08/28/2012 12:50 pm ET Updated Aug 28, 2012

Modeling Camp NYC: Are They Preparing Teens For The Harsh Realities Of The Industry?

The thought of modeling camp where teens are taught to be a little more like Kate Moss may raise a few eyebrows. And, even though we're fashion enthusiasts ourselves, we can't help but cringe when we think of young girls preening for an industry that hasn't exactly proven to be kid-friendly.

"Good Morning America" took cameras inside Modeling Camp NYC, a week-long fashion camp aimed at teaching girls between 12 and 18 how to be a model. The program will set parents back a whopping $999 (not including housing), but the girls are taught handy skills like "runway walking, makeup application, and camera engagement," according to an article in The New Yorker this month.

If the idea of modeling camp sounds ludicrous to you (hey, Christy, Naomi and Gisele all managed to do just fine without it), the program seems to be lacking what some might consider the most important lesson: preparation for the well-known perils of the industry.

Eating disorders, underage exploitation and drug use are just a few of the issues that the modeling industry has been grappling with, but Heather Cole, a former model and founder of Modeling Camp NYC, doesn't have any interest in adding these topics to the curriculum. "It's not appropriate; it's not our place," she says. "This is summer camp. Girls are coming to have fun. We're not looking to get into anything negative"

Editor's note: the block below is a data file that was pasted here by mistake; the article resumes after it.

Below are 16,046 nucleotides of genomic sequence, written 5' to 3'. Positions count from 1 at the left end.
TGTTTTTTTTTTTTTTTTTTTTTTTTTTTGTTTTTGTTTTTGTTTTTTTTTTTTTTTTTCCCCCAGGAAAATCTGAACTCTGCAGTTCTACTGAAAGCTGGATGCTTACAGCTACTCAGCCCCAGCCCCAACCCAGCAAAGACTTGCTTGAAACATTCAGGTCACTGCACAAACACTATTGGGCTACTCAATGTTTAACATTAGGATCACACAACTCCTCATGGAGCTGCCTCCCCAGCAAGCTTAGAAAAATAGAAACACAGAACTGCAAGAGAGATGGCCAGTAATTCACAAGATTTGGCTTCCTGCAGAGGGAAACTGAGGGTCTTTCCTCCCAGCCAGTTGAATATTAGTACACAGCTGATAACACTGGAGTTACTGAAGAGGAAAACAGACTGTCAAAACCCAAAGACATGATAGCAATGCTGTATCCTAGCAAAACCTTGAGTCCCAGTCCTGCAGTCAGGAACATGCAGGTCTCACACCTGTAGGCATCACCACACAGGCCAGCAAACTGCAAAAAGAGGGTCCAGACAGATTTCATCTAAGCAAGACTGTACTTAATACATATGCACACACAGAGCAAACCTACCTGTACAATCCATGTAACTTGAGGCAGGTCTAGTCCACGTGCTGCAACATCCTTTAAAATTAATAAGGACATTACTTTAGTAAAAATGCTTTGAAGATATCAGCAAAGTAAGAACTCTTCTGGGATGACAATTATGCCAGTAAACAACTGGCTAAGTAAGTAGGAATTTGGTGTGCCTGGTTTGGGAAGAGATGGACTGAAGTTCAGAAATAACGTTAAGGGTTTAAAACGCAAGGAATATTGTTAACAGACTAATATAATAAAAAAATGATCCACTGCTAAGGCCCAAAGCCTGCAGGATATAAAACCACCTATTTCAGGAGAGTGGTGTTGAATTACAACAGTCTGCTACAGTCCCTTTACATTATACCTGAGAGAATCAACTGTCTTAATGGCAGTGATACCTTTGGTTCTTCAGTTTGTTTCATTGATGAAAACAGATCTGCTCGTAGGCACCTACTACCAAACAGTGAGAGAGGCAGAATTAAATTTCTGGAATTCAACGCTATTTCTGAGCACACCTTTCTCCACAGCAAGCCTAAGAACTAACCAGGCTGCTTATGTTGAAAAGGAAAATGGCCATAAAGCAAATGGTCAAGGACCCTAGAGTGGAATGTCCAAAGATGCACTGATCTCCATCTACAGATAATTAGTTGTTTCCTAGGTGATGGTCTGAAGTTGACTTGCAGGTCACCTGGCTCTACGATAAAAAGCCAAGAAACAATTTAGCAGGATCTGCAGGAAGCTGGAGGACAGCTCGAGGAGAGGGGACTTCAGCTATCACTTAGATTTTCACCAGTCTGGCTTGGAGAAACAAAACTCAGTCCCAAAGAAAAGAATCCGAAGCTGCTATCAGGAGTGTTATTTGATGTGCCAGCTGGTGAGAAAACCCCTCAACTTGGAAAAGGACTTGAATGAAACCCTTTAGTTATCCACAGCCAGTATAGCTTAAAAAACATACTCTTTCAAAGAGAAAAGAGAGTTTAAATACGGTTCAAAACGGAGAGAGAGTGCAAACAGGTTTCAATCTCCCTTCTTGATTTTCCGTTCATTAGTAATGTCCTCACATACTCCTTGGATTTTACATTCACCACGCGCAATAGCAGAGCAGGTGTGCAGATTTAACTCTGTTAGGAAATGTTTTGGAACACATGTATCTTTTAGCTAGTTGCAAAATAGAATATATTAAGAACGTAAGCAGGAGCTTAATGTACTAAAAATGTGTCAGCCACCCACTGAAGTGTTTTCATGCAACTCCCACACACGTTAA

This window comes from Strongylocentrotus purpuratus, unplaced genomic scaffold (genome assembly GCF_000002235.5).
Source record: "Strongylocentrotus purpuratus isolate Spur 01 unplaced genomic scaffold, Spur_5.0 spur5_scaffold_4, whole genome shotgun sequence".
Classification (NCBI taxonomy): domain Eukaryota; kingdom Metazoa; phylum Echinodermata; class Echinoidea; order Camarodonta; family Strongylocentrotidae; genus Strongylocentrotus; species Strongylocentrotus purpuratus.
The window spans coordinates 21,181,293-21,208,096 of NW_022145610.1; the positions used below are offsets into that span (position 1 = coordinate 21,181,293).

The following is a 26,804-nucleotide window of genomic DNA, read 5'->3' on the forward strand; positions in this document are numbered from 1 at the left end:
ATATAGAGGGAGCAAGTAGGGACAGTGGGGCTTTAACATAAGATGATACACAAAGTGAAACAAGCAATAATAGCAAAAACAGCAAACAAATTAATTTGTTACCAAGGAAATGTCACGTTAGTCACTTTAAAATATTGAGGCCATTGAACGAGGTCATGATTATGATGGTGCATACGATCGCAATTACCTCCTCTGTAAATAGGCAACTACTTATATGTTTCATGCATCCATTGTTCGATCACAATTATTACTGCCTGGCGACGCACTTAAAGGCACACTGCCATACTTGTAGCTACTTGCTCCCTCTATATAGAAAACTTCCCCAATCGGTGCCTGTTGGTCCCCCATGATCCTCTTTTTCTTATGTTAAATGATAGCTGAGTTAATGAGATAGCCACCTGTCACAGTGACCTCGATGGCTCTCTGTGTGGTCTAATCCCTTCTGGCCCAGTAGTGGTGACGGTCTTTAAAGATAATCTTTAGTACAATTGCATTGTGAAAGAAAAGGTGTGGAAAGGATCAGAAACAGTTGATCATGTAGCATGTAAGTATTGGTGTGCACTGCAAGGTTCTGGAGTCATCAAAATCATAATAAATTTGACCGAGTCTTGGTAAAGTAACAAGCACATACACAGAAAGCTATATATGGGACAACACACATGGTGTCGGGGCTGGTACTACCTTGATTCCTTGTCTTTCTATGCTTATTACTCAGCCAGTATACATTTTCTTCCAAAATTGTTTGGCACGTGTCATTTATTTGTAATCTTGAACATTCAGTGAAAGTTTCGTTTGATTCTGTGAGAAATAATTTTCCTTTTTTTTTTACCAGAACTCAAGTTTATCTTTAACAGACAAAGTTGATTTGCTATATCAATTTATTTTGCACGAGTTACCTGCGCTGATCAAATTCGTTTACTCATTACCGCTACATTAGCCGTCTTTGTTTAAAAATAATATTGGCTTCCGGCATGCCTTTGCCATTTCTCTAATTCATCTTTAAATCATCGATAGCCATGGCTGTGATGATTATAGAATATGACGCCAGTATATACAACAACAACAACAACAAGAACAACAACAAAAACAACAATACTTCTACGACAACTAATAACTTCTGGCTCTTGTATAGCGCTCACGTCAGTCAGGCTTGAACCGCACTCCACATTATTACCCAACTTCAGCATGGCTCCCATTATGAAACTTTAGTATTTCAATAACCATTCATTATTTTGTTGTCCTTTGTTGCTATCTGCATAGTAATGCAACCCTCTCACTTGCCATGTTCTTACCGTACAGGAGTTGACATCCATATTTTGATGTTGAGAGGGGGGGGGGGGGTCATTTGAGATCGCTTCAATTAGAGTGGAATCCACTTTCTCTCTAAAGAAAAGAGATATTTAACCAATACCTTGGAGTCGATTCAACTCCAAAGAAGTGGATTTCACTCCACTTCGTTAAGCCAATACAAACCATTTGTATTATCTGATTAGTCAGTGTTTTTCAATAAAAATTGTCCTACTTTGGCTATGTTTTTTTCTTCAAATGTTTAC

Instead, the campers are provided with the opportunity to meet with major modeling agencies like Elite and Wilhelmina and get posing tips from industry insiders. Cole stresses on the camp's website that the goal is to get the girls to realize their "inner beauty" (how one can learn to see their inner beauty by being taught how to look pretty on camera is beyond us though).

Whether or not teens leave the camp with higher self esteem, there has been increased attention on young girls' negative experiences in the modeling industry (the recent documentary "Girl Model" is a pretty raw depiction). And, if you're going to go ahead and charge people for a vocational education, it only makes sense to include the bad with the good. Do you think that the camp should warn girls of the harsh realities of the fashion industry?

Watch the "Good Morning America" segment on Modeling Camp NYC:

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See some magazine covers without airbrushing. We wonder if this posing skill is taught at modeling camp...

Magazine Covers Without Airbrushing

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